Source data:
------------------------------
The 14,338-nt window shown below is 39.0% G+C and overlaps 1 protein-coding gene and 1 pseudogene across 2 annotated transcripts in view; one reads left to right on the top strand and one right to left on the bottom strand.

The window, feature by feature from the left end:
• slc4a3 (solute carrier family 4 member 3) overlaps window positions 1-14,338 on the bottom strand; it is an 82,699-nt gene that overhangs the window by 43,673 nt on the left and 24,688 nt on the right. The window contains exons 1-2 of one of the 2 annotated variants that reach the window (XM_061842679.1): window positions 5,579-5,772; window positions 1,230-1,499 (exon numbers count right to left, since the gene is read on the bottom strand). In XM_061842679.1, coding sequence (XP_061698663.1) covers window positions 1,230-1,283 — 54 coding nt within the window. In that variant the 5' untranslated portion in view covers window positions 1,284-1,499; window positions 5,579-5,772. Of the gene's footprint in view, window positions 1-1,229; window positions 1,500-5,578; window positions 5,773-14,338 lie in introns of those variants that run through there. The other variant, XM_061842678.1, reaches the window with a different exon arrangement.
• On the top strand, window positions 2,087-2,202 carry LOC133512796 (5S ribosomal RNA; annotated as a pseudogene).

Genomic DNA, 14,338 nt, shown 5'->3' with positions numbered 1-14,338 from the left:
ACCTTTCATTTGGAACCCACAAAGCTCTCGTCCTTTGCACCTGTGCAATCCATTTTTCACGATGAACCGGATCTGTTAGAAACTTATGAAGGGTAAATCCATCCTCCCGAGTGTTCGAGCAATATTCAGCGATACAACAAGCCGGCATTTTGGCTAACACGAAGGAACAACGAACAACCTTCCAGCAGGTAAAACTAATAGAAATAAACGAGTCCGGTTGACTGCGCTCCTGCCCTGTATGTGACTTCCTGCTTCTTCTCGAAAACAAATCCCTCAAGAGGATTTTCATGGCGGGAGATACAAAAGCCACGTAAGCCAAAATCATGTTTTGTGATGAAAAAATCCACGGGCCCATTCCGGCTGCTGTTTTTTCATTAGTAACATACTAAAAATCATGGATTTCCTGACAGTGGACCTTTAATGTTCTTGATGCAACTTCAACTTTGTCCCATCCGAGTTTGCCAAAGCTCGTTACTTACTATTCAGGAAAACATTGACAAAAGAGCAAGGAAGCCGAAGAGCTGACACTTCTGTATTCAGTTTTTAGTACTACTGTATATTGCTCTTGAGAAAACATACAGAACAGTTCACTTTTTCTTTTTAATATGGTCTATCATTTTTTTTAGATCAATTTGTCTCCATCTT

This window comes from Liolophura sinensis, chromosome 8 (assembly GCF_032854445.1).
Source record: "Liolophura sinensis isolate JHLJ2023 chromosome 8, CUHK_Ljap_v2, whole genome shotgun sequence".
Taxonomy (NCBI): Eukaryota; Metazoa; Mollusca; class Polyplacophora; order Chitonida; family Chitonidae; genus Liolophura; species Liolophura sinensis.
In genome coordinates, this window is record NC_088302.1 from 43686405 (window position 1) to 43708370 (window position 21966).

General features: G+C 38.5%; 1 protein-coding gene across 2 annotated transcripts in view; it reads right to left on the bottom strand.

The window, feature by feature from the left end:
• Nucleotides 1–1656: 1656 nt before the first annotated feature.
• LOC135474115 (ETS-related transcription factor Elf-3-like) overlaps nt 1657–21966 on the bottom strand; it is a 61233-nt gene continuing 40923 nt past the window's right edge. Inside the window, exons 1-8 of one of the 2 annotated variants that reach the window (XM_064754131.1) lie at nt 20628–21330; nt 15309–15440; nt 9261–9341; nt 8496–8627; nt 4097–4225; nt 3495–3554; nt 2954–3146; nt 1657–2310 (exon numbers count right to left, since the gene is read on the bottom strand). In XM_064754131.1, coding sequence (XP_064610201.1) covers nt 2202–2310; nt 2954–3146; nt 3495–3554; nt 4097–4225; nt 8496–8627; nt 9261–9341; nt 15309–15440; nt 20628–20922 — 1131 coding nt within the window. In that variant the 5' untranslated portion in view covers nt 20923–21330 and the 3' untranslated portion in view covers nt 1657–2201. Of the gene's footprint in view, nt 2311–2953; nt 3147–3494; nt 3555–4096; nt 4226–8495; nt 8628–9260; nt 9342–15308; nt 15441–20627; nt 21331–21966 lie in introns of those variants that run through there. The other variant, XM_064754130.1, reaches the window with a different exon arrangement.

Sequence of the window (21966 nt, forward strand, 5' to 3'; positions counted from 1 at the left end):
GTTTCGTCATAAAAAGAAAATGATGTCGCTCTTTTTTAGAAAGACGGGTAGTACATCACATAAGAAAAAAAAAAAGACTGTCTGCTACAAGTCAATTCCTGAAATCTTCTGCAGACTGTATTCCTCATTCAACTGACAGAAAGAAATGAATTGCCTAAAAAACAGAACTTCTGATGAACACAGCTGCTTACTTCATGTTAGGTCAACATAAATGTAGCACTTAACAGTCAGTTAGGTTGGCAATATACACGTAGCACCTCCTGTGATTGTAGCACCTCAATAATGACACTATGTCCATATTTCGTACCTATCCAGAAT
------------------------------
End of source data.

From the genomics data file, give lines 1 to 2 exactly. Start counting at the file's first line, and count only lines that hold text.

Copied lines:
The 14,338-nt window shown below is 39.0% G+C and overlaps 1 protein-coding gene and 1 pseudogene across 2 annotated transcripts in view; one reads left to right on the top strand and one right to left on the bottom strand.

The window, feature by feature from the left end: